Abercrombie tones down sexy as re­tailer fights losses

The China Post - - LIFE - BY ANNE D’IN­NO­CEN­ZIO

Abercrombie & Fitch is say­ing good­bye to the shirt­less beef­cake mod­els who greeted cus­tomers at its doors.

The New Al­bany, Ohio-based com­pany, which op­er­ates stores un­der its name­sake brand and Hol­lis­ter, an­nounced Fri­day that store as­so­ciates will not be hired “based on body type or phys­i­cal at­trac­tive­ness” and it will no longer call them “mod­els” but “brand rep­re­sen­ta­tives.” It also said that its em­ploy­ees can be more in­di­vid­u­al­is­tic when they dress, ditch­ing its “look pol­icy,” which banned eye­liner and cer­tain hair styles among other things.

It’s also bid­ding adieu to “sex­u­al­ized” pho­tos in mar­ket­ing ma­te­ri­als in its stores and on its gift cards and shop­ping bags, start­ing in late July.

The moves are part of a new set of changes the re­tailer an­nounced Fri­day as it dis­tances it­self from the con­tro­ver­sial sex­u­al­ized im­age es­tab­lished by for­mer CEO Mike Jef­fries, who abruptly re­signed in De­cem­ber amid slug­gish sales. Jef­fries was at the helm more than two decades. But an­a­lysts won­der: if Abercrombie ditches the “sexy,” what new mar­ket­ing gim­mick will the re­tailer em­brace to get shop­pers back in its stores?

“Abercrombie & Fitch has to find its niche. I don’t know what that’s go­ing to be. Edgy was it,” said Ken Perkins, pres­i­dent of Re­tail Met­rics LLC, a re­tail re­search firm. “You are not go­ing to see to­tally whole­some, but I think the era has passed it by. They need to do some­thing dif­fer­ent.”

Jef­fries had rein­vented the chain from an ail­ing re­tailer of hunt­ing ap­parel to a seller of teen cloth­ing that be­came a must-have brand for young con­sumers fu­eled by racy ads and cat­a­logs and eye candy as­so­ciates that helped keep sales siz­zling. A big tra­di­tion: us­ing shirt­less mod­els for store open­ings and events.

But since the Great Re­ces­sion, the brand has stum­bled on hard times. Young shop­pers are repri­or­i­tiz­ing and spend­ing more money on gad­gets like iPhones than clothes. And when they do buy clothes, they do so dif­fer­ently than past gen­er­a­tions who found com­fort in dress­ing like their peers. To­day’s teens shun the idea of wear­ing the same out­fit as the girl or guy sit­ting next to them in chem­istry class. And many are opt­ing for in­ex­pen­sive fash­ions at H&M and other “fast fash­ion” chains, which con­stantly re­fresh their stores with the lat­est styles.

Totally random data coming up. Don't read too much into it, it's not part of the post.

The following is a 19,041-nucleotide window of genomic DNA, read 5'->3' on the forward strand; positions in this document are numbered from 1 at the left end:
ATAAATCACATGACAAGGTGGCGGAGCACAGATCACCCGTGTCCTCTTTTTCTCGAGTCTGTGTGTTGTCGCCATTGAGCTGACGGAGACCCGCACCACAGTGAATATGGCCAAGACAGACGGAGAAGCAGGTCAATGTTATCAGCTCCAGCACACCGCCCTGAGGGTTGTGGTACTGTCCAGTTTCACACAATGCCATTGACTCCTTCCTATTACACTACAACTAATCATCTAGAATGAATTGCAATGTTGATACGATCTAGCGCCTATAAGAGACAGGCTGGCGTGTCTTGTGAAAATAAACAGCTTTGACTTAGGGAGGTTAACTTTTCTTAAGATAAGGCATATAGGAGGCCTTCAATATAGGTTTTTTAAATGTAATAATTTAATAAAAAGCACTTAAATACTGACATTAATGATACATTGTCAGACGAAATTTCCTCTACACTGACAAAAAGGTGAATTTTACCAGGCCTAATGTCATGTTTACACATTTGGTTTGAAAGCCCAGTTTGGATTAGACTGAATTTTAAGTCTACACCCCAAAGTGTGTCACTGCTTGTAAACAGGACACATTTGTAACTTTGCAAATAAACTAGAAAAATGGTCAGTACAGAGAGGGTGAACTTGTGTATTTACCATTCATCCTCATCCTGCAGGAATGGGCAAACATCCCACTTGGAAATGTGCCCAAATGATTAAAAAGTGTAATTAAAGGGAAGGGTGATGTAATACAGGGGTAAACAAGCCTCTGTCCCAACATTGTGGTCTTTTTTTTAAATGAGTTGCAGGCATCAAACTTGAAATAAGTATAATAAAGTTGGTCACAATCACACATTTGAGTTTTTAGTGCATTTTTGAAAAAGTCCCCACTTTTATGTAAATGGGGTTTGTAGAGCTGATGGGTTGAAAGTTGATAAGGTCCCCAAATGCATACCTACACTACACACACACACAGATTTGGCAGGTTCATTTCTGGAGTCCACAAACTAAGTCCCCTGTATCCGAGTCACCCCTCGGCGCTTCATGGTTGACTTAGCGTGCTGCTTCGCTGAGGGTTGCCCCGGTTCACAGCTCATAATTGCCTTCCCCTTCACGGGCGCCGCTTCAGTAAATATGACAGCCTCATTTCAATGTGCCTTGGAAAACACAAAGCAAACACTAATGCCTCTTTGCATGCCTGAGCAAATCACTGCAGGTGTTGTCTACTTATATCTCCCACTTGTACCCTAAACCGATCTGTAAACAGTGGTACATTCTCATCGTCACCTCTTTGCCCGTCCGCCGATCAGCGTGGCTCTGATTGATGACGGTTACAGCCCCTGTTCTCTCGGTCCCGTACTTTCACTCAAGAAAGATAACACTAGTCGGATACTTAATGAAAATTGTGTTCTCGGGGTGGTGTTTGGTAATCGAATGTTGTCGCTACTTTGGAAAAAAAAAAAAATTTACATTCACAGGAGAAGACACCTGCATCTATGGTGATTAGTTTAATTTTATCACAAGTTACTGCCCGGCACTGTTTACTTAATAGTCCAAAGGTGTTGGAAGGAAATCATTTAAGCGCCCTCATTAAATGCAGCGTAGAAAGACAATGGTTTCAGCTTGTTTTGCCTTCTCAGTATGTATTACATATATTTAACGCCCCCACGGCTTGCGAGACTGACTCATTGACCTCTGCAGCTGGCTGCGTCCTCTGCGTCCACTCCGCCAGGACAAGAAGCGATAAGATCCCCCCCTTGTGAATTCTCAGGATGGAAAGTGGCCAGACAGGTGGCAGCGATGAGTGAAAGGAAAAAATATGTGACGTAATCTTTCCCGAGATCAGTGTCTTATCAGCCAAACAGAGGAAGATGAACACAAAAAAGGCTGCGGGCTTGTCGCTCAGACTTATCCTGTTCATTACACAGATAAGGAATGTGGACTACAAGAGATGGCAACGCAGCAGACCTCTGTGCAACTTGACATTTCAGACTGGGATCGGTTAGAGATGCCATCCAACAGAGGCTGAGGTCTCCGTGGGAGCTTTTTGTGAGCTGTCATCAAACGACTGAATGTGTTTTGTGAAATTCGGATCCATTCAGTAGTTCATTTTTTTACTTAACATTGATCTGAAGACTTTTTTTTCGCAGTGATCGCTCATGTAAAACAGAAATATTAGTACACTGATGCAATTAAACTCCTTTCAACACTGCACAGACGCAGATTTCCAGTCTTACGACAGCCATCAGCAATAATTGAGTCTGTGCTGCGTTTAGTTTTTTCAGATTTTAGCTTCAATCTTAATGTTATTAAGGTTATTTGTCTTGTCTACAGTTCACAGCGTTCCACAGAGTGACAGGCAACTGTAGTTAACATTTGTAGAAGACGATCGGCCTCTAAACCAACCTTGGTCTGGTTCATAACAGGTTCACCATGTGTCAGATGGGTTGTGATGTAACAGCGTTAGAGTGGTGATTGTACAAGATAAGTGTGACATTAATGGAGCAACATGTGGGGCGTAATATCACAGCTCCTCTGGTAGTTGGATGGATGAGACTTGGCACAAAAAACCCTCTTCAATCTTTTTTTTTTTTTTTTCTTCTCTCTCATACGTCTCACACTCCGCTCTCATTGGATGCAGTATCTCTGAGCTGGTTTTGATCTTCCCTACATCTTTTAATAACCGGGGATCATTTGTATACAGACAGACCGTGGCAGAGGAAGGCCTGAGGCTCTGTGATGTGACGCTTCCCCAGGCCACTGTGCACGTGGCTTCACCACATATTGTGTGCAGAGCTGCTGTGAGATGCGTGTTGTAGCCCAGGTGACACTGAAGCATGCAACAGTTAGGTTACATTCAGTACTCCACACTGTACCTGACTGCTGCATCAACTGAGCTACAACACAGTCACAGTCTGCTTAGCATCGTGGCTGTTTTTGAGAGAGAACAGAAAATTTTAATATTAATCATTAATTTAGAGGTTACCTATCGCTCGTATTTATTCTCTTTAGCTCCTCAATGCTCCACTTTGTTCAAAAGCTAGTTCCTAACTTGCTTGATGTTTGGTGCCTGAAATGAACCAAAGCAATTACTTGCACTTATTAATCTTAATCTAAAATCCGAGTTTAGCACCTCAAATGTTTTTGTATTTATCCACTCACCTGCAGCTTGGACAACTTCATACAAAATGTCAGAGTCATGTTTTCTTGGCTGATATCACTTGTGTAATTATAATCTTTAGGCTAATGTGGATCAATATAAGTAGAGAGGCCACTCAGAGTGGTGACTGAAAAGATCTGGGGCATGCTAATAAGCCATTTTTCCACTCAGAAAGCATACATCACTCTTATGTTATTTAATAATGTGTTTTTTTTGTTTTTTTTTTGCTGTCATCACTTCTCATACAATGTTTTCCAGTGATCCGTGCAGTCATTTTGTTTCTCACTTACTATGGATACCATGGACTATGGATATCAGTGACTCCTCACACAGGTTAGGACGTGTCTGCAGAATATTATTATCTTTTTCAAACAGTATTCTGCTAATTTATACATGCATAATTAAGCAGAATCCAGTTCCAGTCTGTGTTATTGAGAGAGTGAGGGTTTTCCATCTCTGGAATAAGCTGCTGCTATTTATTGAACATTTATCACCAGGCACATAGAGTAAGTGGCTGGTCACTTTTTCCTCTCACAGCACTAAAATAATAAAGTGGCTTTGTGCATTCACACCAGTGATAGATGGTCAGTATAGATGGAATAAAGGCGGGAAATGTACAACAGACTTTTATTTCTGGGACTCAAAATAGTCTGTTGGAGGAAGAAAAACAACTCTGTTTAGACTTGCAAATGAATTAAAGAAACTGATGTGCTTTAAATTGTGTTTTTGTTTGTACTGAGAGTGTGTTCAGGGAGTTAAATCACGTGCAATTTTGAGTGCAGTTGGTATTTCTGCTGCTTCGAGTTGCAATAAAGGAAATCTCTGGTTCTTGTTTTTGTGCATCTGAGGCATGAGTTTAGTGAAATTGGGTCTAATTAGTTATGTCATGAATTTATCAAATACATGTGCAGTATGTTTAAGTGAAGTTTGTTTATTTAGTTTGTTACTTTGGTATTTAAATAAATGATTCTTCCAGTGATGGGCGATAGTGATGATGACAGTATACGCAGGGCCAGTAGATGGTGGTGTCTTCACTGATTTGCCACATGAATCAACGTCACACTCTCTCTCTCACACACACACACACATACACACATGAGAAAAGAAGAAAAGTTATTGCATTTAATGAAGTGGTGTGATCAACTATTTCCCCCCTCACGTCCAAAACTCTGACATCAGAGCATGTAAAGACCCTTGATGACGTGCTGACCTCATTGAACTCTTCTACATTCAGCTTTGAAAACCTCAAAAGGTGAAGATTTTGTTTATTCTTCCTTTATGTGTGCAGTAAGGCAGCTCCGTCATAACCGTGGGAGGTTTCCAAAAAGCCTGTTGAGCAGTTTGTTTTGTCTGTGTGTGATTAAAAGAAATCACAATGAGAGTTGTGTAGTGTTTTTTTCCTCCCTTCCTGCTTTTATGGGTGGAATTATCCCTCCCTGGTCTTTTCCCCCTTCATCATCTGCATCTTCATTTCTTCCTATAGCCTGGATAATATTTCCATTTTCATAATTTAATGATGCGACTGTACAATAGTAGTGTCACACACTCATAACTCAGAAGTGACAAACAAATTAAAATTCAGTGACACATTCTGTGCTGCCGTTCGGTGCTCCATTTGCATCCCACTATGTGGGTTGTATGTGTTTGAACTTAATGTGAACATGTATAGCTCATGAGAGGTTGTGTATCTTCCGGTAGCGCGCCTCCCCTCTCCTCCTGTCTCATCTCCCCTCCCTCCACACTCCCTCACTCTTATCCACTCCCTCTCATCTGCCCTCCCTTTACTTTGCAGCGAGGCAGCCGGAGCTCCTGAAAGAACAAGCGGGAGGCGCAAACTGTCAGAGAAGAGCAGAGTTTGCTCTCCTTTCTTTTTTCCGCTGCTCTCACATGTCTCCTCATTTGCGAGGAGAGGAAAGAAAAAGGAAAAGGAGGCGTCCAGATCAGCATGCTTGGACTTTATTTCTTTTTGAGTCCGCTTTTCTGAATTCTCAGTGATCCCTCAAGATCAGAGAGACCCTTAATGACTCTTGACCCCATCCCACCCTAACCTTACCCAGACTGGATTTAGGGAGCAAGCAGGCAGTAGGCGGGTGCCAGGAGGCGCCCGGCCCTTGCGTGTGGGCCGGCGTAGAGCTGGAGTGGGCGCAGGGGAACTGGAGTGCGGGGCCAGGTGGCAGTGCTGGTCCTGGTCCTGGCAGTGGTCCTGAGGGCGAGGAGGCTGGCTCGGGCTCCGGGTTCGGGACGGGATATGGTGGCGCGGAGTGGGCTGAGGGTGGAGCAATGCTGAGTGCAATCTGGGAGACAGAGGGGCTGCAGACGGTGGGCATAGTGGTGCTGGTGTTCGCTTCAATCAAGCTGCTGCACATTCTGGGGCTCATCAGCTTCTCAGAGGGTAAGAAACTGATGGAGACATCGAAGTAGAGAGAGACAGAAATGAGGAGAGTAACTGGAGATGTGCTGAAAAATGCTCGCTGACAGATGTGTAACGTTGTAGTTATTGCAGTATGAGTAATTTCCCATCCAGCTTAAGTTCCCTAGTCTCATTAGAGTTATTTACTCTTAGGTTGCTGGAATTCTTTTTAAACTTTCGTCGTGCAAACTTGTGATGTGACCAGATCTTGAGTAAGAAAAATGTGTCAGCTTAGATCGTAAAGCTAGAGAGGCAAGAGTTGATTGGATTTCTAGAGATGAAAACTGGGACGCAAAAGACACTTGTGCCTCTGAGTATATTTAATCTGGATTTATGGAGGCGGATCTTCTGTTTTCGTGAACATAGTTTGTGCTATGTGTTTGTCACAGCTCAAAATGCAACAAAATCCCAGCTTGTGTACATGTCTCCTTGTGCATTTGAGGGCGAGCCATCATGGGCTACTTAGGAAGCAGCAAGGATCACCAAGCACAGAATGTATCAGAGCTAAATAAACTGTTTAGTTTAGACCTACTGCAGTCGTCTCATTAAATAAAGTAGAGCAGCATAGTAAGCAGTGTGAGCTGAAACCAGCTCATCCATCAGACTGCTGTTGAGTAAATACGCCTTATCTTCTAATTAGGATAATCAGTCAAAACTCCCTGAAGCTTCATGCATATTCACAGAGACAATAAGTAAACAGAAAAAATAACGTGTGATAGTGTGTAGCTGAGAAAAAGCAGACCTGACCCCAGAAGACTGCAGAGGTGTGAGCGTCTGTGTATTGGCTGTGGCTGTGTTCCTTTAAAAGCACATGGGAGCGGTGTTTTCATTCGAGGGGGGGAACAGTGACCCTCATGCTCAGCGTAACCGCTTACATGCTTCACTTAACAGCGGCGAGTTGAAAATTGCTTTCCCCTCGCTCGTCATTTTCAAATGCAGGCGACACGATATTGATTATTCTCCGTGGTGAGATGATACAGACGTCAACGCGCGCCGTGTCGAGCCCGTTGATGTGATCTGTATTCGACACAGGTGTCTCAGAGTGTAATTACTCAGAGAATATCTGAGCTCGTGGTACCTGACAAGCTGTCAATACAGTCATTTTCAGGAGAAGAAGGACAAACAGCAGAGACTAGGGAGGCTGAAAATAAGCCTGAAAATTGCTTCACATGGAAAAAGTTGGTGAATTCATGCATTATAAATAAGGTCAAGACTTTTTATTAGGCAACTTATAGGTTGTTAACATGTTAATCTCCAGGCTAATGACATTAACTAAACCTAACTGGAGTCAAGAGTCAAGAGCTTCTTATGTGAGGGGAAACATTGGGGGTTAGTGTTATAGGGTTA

As sales slumped, Abercrombie & Fitch Co. came un­der fire for be­ing too ex­clu­sive. The out­spo­ken Jef­fries had stirred up con­tro­versy for state­ments about how Abercrombie & Fitch goes af­ter at­trac­tive kids who can fit into its clothes, alien­at­ing cus­tomers who don’t mir­ror the brand’s im­age.

The com­pany has posted 12 straight quar­ters of de­clines in rev­enue at stores open at least a year. That’s a key in­di­ca­tor of a re­tailer’s health be­cause it ex­cludes the im­pact from re­cently opened or closed stores. The com­pany’s to­tal sales and net in­come have also been on a down­ward trend over the past two years.

In the re­lease is­sued Fri­day, Abercrombie & Fitch said that it will con­tinue to fo­cus on its com­mit­ment to di­ver­sity among its sales staff. It noted that more than 50 per­cent of its store as­so­ciates are non-white. It also noted it will fo­cus on im­prov­ing cus­tomer ser­vice and will en­sure check-out lines are kept to a min­i­mum.

“Abercrombie & Fitch will re­cruit and hire the best as­so­ciates whose fo­cus will be on of­fer­ing our cus­tomers an ex­cel­lent in-store ex­pe­ri­ence,” said the let­ter sent Thurs­day to A&F re­gional man­agers and dis­trict man­agers. “We will not tol­er­ate dis­crim­i­na­tion based on body type or phys­i­cal at­trac­tive­ness and will not tol­er­ate dis­crim­i­na­tion in hir­ing based on any cat­e­gory pro­tected un­der the law.”

The changes were brought on by Chris­tos An­gelides, the pres­i­dent of Abercrombie & Fitch brand, and Fran Horowitz, pres­i­dent of Hol­lis­ter brand, both of whom joined the com­pany last year.

AP

In this Aug. 12, 2008 photo, an easy-on-the-eyes model pre­pares to greet shop­pers at Abercrombie & Fitch in New York.

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